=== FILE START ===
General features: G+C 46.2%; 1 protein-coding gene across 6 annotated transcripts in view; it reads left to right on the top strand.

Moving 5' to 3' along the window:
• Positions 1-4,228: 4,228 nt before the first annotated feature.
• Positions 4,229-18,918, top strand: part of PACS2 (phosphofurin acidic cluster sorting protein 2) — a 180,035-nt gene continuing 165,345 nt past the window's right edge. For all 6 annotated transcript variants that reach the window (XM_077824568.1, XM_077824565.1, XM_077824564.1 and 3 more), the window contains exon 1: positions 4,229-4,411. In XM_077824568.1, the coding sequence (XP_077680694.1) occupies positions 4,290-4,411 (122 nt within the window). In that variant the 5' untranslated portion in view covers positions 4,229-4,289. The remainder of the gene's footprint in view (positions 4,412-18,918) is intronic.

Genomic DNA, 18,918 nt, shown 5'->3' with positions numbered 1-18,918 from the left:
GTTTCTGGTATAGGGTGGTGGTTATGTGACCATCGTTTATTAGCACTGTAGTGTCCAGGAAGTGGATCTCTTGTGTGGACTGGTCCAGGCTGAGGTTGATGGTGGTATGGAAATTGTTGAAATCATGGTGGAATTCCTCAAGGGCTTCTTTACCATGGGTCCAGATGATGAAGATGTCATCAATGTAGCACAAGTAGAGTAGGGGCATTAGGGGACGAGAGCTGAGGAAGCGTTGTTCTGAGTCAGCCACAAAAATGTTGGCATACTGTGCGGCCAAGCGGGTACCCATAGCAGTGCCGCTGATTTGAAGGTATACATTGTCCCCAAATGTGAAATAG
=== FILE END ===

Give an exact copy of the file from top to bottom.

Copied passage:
General features: G+C 46.2%; 1 protein-coding gene across 6 annotated transcripts in view; it reads left to right on the top strand.

Moving 5' to 3' along the window:
• Positions 1-4,228: 4,228 nt before the first annotated feature.
• Positions 4,229-18,918, top strand: part of PACS2 (phosphofurin acidic cluster sorting protein 2) — a 180,035-nt gene continuing 165,345 nt past the window's right edge. For all 6 annotated transcript variants that reach the window (XM_077824568.1, XM_077824565.1, XM_077824564.1 and 3 more), the window contains exon 1: positions 4,229-4,411. In XM_077824568.1, the coding sequence (XP_077680694.1) occupies positions 4,290-4,411 (122 nt within the window). In that variant the 5' untranslated portion in view covers positions 4,229-4,289. The remainder of the gene's footprint in view (positions 4,412-18,918) is intronic.

Genomic DNA, 18,918 nt, shown 5'->3' with positions numbered 1-18,918 from the left:
GTTTCTGGTATAGGGTGGTGGTTATGTGACCATCGTTTATTAGCACTGTAGTGTCCAGGAAGTGGATCTCTTGTGTGGACTGGTCCAGGCTGAGGTTGATGGTGGTATGGAAATTGTTGAAATCATGGTGGAATTCCTCAAGGGCTTCTTTACCATGGGTCCAGATGATGAAGATGTCATCAATGTAGCACAAGTAGAGTAGGGGCATTAGGGGACGAGAGCTGAGGAAGCGTTGTTCTGAGTCAGCCACAAAAATGTTGGCATACTGTGCGGCCAAGCGGGTACCCATAGCAGTGCCGCTGATTTGAAGGTATACATTGTCCCCAAATGTGAAATAG